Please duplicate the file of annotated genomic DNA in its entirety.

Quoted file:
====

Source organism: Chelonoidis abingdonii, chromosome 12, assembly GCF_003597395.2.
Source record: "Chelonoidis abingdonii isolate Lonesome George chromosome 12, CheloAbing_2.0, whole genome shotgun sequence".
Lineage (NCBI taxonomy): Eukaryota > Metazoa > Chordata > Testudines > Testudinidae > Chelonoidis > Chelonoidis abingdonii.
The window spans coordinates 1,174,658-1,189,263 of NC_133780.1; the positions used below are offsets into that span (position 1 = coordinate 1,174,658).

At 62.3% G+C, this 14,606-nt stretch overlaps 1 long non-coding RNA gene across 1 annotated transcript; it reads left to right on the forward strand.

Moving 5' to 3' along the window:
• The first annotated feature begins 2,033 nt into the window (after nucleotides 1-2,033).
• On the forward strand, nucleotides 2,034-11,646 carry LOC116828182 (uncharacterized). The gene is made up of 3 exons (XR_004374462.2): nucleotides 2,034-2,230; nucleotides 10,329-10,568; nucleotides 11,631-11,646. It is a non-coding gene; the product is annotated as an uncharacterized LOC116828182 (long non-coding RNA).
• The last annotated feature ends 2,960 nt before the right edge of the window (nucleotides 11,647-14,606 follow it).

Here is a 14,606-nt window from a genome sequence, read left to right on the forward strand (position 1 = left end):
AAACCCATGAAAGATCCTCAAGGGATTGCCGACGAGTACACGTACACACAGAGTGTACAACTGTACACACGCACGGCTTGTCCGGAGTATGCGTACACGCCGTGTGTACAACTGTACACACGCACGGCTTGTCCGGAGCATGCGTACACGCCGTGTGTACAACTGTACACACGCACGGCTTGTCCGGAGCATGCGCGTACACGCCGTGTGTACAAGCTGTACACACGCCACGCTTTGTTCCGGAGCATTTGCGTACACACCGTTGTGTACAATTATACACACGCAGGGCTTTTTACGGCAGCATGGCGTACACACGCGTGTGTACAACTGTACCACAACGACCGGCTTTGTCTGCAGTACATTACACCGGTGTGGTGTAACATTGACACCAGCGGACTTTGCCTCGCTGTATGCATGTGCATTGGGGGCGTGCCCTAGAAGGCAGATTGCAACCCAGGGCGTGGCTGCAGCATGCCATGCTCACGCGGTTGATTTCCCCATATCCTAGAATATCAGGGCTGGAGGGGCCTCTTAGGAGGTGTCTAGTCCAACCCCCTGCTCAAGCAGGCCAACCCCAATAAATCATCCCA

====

Source organism: Chelonoidis abingdonii, chromosome 12, assembly GCF_003597395.2.
Source record: "Chelonoidis abingdonii isolate Lonesome George chromosome 12, CheloAbing_2.0, whole genome shotgun sequence".
Lineage (NCBI taxonomy): Eukaryota > Metazoa > Chordata > Testudines > Testudinidae > Chelonoidis > Chelonoidis abingdonii.
The window spans coordinates 1,174,658-1,189,263 of NC_133780.1; the positions used below are offsets into that span (position 1 = coordinate 1,174,658).

At 62.3% G+C, this 14,606-nt stretch overlaps 1 long non-coding RNA gene across 1 annotated transcript; it reads left to right on the forward strand.

Moving 5' to 3' along the window:
• The first annotated feature begins 2,033 nt into the window (after nucleotides 1-2,033).
• On the forward strand, nucleotides 2,034-11,646 carry LOC116828182 (uncharacterized). The gene is made up of 3 exons (XR_004374462.2): nucleotides 2,034-2,230; nucleotides 10,329-10,568; nucleotides 11,631-11,646. It is a non-coding gene; the product is annotated as an uncharacterized LOC116828182 (long non-coding RNA).
• The last annotated feature ends 2,960 nt before the right edge of the window (nucleotides 11,647-14,606 follow it).

Here is a 14,606-nt window from a genome sequence, read left to right on the forward strand (position 1 = left end):
AAACCCATGAAAGATCCTCAAGGGATTGCCGACGAGTACACGTACACACAGAGTGTACAACTGTACACACGCACGGCTTGTCCGGAGTATGCGTACACGCCGTGTGTACAACTGTACACACGCACGGCTTGTCCGGAGCATGCGTACACGCCGTGTGTACAACTGTACACACGCACGGCTTGTCCGGAGCATGCGCGTACACGCCGTGTGTACAAGCTGTACACACGCCACGCTTTGTTCCGGAGCATTTGCGTACACACCGTTGTGTACAATTATACACACGCAGGGCTTTTTACGGCAGCATGGCGTACACACGCGTGTGTACAACTGTACCACAACGACCGGCTTTGTCTGCAGTACATTACACCGGTGTGGTGTAACATTGACACCAGCGGACTTTGCCTCGCTGTATGCATGTGCATTGGGGGCGTGCCCTAGAAGGCAGATTGCAACCCAGGGCGTGGCTGCAGCATGCCATGCTCACGCGGTTGATTTCCCCATATCCTAGAATATCAGGGCTGGAGGGGCCTCTTAGGAGGTGTCTAGTCCAACCCCCTGCTCAAGCAGGCCAACCCCAATAAATCATCCCA